Reservoirs, power plants and other facilities such as landfills could be put together beneath the ground in order to save precious land, under an option to be studied by the government.
The move could bring other benefits, with heat and energy from one plant potentially being used to run another.
A reservoir can also generate hydroelectric power if water is pumped up to a height and allowed to cascade downwards.
The Ministry of National Development is to look at the costs and benefits of clustering the facilities – which also include desalination and incineration plants – at specific sites such as Tuas.
The research, which may be the most extensive on the subject to date, will help the government decide whether to go ahead and build, said a spokesman for the ministry. A tender was called for the study late last month, and a site briefing for interested parties will be held on Tuesday.
The consultants hired will work out the cost, construction time, environmental impact, and technical, operating and maintenance requirements. Their final report will be due at the end of next year.
Going underground would save precious land, according to a key recommendation contained in the Economic Strategies Committee’s report in 2010. It called for the development of an underground masterplan and a subterranean land rights and valuation framework.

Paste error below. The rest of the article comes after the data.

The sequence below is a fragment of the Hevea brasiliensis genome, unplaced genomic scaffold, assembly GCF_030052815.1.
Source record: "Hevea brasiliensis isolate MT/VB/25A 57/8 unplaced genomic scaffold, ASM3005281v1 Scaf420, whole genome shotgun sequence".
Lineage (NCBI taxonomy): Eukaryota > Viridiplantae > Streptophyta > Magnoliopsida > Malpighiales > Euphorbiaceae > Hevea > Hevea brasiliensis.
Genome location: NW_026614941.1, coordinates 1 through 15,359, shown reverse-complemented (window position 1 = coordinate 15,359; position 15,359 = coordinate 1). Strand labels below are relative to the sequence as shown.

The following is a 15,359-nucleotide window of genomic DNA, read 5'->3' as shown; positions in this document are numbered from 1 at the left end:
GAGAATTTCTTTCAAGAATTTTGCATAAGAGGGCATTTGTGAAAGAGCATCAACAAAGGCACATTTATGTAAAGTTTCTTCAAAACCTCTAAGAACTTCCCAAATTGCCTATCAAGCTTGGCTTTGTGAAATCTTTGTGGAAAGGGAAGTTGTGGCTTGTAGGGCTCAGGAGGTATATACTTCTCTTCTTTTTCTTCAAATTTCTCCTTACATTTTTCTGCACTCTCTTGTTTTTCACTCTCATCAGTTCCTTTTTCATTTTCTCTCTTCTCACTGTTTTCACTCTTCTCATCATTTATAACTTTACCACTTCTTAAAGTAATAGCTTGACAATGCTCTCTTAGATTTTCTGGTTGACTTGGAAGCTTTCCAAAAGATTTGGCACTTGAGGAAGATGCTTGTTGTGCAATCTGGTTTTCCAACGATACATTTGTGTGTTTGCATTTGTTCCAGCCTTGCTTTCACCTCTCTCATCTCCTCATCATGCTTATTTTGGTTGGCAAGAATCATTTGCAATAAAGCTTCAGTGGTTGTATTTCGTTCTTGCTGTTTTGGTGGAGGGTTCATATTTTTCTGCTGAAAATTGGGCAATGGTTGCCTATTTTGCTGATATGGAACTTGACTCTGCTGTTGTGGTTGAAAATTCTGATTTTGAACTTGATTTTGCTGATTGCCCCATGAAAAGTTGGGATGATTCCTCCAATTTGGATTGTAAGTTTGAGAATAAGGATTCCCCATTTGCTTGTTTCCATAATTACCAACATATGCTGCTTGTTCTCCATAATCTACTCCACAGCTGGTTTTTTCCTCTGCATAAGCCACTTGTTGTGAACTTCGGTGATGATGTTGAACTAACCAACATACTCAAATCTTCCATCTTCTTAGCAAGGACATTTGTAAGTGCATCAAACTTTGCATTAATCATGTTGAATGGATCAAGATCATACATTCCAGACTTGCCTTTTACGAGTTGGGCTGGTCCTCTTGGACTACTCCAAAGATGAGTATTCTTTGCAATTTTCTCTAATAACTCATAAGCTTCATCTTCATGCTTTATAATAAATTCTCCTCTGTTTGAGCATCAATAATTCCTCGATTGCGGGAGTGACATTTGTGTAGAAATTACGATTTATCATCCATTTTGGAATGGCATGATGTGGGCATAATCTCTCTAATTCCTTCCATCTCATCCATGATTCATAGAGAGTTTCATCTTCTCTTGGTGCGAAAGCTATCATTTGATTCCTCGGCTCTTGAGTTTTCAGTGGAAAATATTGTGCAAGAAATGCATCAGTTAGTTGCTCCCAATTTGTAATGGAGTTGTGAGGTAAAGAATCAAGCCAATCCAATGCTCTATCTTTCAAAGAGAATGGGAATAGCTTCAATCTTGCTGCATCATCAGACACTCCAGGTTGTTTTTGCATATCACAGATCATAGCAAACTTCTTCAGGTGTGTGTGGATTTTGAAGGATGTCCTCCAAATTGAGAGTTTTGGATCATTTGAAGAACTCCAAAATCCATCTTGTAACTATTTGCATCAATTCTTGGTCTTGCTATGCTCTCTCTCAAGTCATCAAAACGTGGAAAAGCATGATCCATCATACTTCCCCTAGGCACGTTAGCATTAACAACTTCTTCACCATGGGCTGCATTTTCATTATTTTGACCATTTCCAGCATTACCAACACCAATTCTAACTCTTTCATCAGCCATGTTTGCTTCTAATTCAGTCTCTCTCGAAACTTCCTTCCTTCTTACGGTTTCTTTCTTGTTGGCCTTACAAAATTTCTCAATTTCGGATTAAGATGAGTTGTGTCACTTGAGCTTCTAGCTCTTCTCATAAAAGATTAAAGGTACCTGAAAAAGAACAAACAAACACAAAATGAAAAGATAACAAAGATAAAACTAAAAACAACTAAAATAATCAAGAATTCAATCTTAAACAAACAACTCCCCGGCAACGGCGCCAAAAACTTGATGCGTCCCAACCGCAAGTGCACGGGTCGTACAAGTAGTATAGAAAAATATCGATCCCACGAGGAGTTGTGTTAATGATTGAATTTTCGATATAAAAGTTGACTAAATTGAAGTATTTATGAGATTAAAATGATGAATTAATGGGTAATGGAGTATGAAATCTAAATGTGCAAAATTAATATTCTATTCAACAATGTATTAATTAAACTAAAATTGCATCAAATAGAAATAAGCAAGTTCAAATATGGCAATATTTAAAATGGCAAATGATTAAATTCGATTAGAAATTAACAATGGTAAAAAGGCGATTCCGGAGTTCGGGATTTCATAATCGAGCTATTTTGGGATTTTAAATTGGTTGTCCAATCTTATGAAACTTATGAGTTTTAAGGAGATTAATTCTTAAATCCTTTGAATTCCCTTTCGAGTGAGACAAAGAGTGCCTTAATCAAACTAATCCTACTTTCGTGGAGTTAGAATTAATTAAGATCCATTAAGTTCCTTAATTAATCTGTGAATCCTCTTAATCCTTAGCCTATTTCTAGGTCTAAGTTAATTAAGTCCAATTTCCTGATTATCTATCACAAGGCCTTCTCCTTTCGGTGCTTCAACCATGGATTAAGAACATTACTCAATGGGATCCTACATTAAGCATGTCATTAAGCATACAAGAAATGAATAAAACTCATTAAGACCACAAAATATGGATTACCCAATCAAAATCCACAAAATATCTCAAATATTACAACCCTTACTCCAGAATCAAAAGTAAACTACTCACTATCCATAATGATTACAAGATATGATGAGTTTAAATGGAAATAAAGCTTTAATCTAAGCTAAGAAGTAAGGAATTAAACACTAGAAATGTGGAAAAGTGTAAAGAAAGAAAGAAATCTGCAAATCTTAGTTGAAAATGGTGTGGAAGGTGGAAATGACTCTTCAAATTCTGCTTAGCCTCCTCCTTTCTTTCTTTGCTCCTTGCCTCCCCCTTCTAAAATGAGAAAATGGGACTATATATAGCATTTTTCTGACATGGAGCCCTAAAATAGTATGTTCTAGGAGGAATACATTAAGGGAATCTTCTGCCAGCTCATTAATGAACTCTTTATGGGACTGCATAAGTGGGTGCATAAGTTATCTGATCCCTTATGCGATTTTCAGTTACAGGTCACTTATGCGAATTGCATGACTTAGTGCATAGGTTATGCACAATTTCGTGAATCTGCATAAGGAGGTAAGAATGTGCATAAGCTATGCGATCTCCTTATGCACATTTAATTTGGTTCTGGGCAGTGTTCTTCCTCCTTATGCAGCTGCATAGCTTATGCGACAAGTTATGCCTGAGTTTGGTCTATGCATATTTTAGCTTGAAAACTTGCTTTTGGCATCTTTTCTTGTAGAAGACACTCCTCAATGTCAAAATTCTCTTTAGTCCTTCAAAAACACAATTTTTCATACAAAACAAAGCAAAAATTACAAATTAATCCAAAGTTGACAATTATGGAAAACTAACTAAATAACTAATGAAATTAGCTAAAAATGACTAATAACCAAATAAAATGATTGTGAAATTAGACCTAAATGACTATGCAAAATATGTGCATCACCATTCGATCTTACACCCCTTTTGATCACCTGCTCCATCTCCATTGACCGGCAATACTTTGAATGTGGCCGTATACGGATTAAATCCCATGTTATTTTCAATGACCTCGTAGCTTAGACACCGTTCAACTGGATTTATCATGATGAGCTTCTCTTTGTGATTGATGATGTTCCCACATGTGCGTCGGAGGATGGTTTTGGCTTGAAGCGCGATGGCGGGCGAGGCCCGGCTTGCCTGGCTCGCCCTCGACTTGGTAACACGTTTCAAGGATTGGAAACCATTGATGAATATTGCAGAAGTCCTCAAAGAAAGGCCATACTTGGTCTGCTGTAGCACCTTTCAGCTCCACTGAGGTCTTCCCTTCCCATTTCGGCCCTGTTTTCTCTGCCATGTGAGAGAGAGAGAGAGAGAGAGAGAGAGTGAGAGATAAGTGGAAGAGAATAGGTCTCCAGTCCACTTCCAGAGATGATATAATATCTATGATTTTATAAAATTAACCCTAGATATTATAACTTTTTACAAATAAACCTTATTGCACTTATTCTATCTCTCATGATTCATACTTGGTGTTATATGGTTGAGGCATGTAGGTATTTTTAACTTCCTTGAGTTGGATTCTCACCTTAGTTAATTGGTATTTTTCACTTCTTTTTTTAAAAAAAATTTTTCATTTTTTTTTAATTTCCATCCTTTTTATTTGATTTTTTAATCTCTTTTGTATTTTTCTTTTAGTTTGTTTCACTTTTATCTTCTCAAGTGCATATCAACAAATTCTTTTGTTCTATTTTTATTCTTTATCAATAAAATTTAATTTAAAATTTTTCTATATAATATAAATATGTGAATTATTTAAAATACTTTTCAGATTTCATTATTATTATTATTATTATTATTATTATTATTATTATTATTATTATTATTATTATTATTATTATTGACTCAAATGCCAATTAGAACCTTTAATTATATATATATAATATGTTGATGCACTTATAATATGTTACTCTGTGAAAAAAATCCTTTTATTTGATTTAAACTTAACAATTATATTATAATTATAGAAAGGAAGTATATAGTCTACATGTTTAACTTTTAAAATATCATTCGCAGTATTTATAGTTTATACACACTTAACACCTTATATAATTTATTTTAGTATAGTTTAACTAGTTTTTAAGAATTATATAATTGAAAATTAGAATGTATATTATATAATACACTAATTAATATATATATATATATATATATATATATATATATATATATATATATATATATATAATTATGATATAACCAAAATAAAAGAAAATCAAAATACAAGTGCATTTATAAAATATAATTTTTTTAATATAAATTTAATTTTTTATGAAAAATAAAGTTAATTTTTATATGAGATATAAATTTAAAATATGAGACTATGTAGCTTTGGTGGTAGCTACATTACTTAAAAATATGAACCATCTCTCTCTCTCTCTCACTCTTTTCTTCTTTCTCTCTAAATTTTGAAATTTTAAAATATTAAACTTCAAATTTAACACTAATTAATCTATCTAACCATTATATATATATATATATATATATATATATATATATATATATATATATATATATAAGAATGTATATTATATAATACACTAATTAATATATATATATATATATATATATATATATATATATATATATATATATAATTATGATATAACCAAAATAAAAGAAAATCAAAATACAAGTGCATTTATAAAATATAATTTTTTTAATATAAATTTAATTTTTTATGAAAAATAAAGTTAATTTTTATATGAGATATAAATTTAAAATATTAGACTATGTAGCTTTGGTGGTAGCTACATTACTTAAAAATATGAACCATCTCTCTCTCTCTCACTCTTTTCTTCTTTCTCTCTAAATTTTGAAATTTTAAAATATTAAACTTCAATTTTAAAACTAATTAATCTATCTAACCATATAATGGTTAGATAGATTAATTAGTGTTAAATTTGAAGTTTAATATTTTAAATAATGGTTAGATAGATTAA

A dedicated geological office was set up in 2010 by the Building and Construction Authority, but even before that, subterranean Singapore was thriving.
Most of its below-ground infrastructure, such as the Common Services Tunnel for utilities and the MRT rail network, is less than 20 meters down, but the Jurong Rock Cavern for oil storage is at a depth of 130m.
Other studies, such as one by the Society for Rock Mechanics & Engineering Geology, have already identified potential sites. For example, water-storage caverns could be sited at Bukit Batok and Bukit Gombak, in the tough Bukit Timah Granite formation that makes up about one-third of Singapore’s surface area.
And the sedimentary rock of the Jurong Formation could house warehouses at Mount Faber, propane storage at Pandan and an underground science city, already being studied by industrial developer JTC Corporation, at a 20ha geological formation beneath Kent Ridge.
Asked about safety and pollution concerns, rock-mechanics expert Zhao Jian of the Swiss Federal Institute of Technology in Lausanne pointed out: “Underground caverns are much safer against earthquakes than above-ground buildings, and pollution can be contained easily in caverns compared to above ground.”
As for flood protection, it is possible to design floodgates and diversion tunnels. Underground caverns are also generally more secure for military and energy installations such as Singapore’s underground ammunition storage facility, he added.
Some types of underground installations have already been adopted in other countries. For instance, a hydropower station in Wales uses water rushing downwards to generate electricity, while in Norway, caverns in hard bedrock are used for drinking water storage.
Underground infrastructure does not come cheap – the first phase of the Jurong Rock Cavern, Singapore’s first underground oil storage project, cost S$890 million (US$714.46 million) to build. But with land increasingly scarce, JTC is already exploring the possibility of a subterranean multi-utility hub for the One-North research and business park in Buona Vista.
Other experts, such as former chief defense scientist Lui Pao Chuen, have previously suggested recouping part of the cost by selling excavated rocks for construction works.
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